Promoting reunification of families broken up by deportation is top priority
Next month, Auxiliary Bishop Eusebio Elizondo of Seattle will assume the chairmanship of the U.S. Conference of Catholic Bishops’ Committee on Migration. He was elected to the position last fall. The committee deals with issues affecting migrants within the U.S., as well as immigrants and refugees.
Auxiliary Bishop Eusebio Elizondo
Recently, the committee has been working to influence the reform of the country’s immigration laws being considered by Congress. Current immigration policy is not working, Bishop Elizondo said.
“I don’t like to call it broken, because for many it has worked, so it’s not broken — it’s just deficient, I would say.”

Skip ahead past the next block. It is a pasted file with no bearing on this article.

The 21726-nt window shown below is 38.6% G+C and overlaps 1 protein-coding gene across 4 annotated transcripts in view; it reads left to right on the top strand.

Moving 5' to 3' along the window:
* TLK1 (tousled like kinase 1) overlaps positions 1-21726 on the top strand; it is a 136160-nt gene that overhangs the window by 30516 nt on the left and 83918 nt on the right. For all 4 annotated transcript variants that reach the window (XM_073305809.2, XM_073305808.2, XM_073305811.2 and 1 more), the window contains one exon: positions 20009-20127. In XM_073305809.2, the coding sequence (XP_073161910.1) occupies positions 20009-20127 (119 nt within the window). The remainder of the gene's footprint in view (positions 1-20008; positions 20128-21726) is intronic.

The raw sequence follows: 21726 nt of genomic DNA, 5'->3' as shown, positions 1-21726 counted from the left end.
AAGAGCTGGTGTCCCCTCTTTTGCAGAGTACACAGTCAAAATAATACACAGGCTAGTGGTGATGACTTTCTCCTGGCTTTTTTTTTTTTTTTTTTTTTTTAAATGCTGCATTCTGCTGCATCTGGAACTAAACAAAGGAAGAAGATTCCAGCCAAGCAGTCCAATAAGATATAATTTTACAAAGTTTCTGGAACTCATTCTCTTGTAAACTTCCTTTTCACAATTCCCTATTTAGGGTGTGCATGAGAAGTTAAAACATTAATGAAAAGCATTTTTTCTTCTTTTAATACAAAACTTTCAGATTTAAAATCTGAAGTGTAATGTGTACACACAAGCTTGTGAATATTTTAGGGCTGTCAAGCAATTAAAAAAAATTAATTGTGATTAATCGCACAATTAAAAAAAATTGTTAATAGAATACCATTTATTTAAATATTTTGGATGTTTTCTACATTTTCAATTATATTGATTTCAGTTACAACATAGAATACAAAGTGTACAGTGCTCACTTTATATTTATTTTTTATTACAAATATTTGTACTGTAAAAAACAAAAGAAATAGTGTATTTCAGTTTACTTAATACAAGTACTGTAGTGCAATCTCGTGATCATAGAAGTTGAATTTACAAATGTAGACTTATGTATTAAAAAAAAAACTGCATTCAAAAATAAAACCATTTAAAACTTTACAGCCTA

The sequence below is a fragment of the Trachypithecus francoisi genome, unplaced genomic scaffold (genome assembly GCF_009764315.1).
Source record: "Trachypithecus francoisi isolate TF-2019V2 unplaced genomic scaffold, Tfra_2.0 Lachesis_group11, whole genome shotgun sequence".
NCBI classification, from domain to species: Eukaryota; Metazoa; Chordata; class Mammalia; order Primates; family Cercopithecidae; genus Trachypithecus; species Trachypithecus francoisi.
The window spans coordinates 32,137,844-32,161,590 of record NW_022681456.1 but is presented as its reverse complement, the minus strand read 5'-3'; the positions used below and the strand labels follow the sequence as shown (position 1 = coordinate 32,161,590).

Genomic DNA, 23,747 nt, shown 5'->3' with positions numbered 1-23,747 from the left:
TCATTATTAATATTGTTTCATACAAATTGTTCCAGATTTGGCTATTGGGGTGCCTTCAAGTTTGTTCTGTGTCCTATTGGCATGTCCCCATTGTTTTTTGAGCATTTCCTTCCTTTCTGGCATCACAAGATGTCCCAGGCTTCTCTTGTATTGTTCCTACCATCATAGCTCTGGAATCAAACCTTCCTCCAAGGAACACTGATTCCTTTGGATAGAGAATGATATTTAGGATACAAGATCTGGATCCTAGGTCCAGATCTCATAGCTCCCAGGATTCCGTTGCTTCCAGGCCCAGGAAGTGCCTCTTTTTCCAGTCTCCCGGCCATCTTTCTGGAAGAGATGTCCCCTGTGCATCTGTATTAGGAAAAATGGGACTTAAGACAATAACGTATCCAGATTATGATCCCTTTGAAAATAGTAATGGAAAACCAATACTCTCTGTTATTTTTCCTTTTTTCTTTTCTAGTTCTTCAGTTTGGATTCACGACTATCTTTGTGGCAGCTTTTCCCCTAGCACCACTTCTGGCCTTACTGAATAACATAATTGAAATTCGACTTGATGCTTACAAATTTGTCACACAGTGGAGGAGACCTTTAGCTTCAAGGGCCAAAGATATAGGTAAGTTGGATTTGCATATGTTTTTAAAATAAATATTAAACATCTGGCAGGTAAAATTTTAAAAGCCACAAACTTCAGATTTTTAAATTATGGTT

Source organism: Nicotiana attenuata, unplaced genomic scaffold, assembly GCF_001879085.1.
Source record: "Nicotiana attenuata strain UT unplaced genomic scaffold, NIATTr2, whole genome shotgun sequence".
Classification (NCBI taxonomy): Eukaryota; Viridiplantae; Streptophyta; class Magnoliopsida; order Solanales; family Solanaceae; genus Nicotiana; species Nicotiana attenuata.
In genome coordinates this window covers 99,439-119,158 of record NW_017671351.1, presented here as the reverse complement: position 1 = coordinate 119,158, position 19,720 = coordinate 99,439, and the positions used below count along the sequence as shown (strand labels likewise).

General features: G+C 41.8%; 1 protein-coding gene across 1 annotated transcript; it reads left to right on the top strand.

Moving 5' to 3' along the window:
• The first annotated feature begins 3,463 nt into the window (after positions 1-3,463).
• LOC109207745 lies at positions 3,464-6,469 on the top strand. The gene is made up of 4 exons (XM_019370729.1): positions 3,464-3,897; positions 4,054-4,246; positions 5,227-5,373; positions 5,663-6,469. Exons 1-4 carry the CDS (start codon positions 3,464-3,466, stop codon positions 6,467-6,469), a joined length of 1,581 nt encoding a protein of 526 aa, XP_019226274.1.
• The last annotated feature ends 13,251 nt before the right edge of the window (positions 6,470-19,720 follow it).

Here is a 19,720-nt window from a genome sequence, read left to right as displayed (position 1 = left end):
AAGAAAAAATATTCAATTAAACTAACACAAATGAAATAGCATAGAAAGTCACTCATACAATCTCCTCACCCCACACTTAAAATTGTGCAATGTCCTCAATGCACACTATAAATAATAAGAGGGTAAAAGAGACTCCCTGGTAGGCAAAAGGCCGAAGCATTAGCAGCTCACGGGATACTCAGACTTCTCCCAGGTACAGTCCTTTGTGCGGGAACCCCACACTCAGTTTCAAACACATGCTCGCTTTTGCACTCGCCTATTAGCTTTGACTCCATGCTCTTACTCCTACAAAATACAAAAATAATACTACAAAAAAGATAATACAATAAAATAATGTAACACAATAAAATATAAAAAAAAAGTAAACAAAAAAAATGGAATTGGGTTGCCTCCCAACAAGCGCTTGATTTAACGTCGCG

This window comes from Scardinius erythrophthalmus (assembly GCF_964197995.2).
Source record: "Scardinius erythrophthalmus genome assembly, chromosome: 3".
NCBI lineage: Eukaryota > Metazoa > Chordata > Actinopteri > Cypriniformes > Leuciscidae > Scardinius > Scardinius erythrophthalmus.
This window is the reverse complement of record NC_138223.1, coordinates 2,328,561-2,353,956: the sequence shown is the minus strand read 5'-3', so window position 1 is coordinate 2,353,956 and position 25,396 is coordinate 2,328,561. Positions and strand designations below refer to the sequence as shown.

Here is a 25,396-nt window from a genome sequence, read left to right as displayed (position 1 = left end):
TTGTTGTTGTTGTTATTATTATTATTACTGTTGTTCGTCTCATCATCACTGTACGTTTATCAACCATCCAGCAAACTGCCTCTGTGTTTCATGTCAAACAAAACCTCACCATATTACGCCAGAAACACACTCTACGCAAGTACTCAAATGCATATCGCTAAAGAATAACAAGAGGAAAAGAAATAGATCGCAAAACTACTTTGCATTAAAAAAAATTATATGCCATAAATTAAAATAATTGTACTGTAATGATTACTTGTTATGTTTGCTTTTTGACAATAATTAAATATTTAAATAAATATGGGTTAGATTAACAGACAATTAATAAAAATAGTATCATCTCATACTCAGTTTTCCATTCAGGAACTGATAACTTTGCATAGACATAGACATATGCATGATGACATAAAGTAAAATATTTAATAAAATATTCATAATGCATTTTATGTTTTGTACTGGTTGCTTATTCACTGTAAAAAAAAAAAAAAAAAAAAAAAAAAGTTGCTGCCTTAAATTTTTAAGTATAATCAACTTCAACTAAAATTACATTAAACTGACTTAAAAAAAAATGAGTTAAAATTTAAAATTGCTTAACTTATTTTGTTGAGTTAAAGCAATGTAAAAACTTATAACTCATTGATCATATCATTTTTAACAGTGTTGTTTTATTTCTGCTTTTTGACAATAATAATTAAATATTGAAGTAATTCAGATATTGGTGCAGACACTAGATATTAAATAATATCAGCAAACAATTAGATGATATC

His top priority for the committee will be to promote provisions in the law for the reunification of families that have been broken up by deportation.
“The base and foundation of any society is family,” he said.
A native of Monterrey, Mexico, Bishop Elizondo received a bachelor’s degree in theology and a canon law degree from the Gregorian University in Rome. In 1984, he was ordained a priest of the Missionaries of the Holy Spirit, a religious congregation of men who provide spiritual direction for priests and consecrated religious.
In 2000, he was assigned by Archbishop Emeritus Alexander J. Brunett to St. Elizabeth Ann Seton Parish in Bothell to minister to the growing Hispanic community in Western Washington. He was appointed auxiliary bishop of Seattle by Pope Benedict XVI on May 12, 2005, and was ordained a bishop by Archbishop Brunett on June 6, 2005. Bishop Elizondo is the first Hispanic bishop in Seattle.
October 17, 2013